Cakes, ice cream and cookies — occasionally satisfying your sweet tooth with these foods is okay. But eating more and going over the limit of what is recommended can have an impact on weight, heart health and the body’s sugar level.
If you love eating sweet foods but find a sugar-free diet extreme, cutting back on your intake is the best approach. Here are seven simple ways to reduce the amount of sugar in your foods and live healthier.
1. Check Food Labels for Sugar Content
Use food labels as guidelines to determine how much sugar one product has. The Nutrition Facts at the back list all product’s ingredients and percent Daily Value (%DV).
Look for two things on the label — added sugars and %DV of sugar. If the product has 7 grams of added sugar and you see 14% besides that, it means it has 14% of the Daily Value for added sugars.
A product has low sugar content if the label indicates 5% DV or less added sugars. If it has 20% DV, the added sugar is high, so skip it.
Almost all of the products on grocery shelves have sugar, so check prepackaged snacks and ingredients for content. Look for less- or sugar-free alternatives for other grocery staples that have high sugar. Many brands these days manufacture sugar-free options for their products.
2. Cut Back on Table Sugar
Another easy way is to use less sugar in your food or beverages. For instance, if you usually put two teaspoons of sugar in your coffee, reduce it to one. You might find the taste more bitter at first, but you’ll eventually appreciate the health benefits, such as avoiding sugar crashes.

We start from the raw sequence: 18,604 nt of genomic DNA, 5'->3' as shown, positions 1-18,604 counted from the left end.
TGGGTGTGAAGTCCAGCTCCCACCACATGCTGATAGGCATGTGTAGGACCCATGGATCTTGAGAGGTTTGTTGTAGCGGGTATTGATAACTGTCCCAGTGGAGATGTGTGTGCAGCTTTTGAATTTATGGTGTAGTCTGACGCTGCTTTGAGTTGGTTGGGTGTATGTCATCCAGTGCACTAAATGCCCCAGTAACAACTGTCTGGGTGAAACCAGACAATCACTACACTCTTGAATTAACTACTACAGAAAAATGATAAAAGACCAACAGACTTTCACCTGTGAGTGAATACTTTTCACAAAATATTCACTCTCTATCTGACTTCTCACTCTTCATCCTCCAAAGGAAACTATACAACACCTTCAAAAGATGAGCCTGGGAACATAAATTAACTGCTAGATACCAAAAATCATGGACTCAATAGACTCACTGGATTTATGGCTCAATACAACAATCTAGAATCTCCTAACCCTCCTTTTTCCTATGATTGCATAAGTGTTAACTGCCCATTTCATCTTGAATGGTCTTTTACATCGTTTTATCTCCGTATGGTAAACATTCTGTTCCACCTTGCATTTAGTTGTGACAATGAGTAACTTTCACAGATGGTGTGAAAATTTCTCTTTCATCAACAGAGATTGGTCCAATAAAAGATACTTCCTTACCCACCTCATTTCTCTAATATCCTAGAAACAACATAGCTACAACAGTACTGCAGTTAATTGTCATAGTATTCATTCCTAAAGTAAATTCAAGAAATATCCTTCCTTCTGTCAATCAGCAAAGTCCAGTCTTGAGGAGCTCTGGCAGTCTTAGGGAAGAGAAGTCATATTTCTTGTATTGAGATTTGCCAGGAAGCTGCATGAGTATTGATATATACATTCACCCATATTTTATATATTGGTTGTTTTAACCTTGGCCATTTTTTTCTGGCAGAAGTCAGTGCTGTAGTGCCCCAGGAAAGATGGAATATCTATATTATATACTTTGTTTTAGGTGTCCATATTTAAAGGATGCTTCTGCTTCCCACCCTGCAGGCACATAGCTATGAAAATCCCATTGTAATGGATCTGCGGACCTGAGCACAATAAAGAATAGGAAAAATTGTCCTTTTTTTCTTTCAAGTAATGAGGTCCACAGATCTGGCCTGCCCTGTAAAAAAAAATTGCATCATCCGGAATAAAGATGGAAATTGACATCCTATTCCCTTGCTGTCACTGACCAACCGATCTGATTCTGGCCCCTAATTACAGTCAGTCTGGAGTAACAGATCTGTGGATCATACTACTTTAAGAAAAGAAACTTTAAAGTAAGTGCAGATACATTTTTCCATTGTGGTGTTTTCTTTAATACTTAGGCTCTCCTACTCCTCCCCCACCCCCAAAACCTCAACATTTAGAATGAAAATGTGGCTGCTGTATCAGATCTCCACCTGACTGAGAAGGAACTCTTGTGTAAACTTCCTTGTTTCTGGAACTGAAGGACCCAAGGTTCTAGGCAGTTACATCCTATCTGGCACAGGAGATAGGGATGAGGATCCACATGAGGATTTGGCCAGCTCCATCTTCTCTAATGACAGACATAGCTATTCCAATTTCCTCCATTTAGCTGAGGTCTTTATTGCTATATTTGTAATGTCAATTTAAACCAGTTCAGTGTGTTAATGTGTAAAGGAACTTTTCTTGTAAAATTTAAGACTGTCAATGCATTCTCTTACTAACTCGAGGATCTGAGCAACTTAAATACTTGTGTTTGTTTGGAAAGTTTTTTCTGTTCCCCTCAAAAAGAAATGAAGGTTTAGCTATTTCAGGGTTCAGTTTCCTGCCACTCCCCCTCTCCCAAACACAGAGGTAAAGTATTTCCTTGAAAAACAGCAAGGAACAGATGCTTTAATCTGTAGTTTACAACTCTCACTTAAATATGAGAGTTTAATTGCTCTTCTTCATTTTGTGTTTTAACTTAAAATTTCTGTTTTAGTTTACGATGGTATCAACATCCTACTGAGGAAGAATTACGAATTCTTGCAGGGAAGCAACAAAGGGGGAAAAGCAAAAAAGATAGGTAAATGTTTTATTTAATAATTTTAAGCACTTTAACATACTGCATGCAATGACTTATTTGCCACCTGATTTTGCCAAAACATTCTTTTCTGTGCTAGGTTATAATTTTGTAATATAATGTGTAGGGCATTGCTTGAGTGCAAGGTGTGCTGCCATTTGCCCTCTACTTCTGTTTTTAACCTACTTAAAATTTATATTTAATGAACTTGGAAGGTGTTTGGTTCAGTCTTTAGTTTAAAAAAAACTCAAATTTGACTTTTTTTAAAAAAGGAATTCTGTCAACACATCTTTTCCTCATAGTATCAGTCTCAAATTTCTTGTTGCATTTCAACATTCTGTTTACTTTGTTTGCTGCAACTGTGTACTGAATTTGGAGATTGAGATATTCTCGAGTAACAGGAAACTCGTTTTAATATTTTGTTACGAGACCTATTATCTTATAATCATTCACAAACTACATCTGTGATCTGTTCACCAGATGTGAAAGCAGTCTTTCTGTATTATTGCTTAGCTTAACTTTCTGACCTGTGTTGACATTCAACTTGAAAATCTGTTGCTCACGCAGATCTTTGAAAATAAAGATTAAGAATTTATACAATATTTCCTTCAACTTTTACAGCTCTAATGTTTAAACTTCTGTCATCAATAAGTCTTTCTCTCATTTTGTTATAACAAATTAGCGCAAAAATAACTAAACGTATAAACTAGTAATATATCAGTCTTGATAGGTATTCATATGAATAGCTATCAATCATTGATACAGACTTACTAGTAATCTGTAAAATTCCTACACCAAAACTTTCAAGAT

Do the same when you’re baking. Most baked goods have cups of sugar and taste very sweet. You can cut down on the amount of sugar in the recipe, or use a replacement sweetener like maple syrup or honey.
3. Stop Drinking Sugary Beverages
A 12-ounce Coke has 39 grams of sugar or about 10 teaspoons, which is over the recommended daily intake. To visualize this amount of sugar, just imagine scooping 10 teaspoons of sugar into a 12-ounce water bottle.
You may be tempted to grab a soft drink after a meal, but it’s best if you don’t. Sugary beverages — such as soda, tonic, fruit punch and sports and energy drinks — are associated with an elevated risk for obesity, diabetes and heart disease. Instead, replace cola with a more nutritious glass of fresh carrot or watermelon juice.
If you find it challenging to avoid sugary drinks altogether, reduce the times you drink them. For example, if you tend to drink one every other day, limit your intake to one per week as a special treat.
4. Replace Sugar With Fruits as Sweeteners
Sugar adds calories to your food. Removing it means fewer calories and a more regulated weight. Rather than adding sugar to oatmeal or cereal, replace it with bananas or berries. Fruits contain two forms of sugar — glucose and fructose.
Glucose raises sugar levels, but fructose doesn’t, making fruits a better alternative to pair with cereal or pancakes than table sugar. Moreover, fruits have fiber, vitamins and minerals that are good for the body. They have fewer calories, so you can snack on them throughout the day whenever you crave something sweet.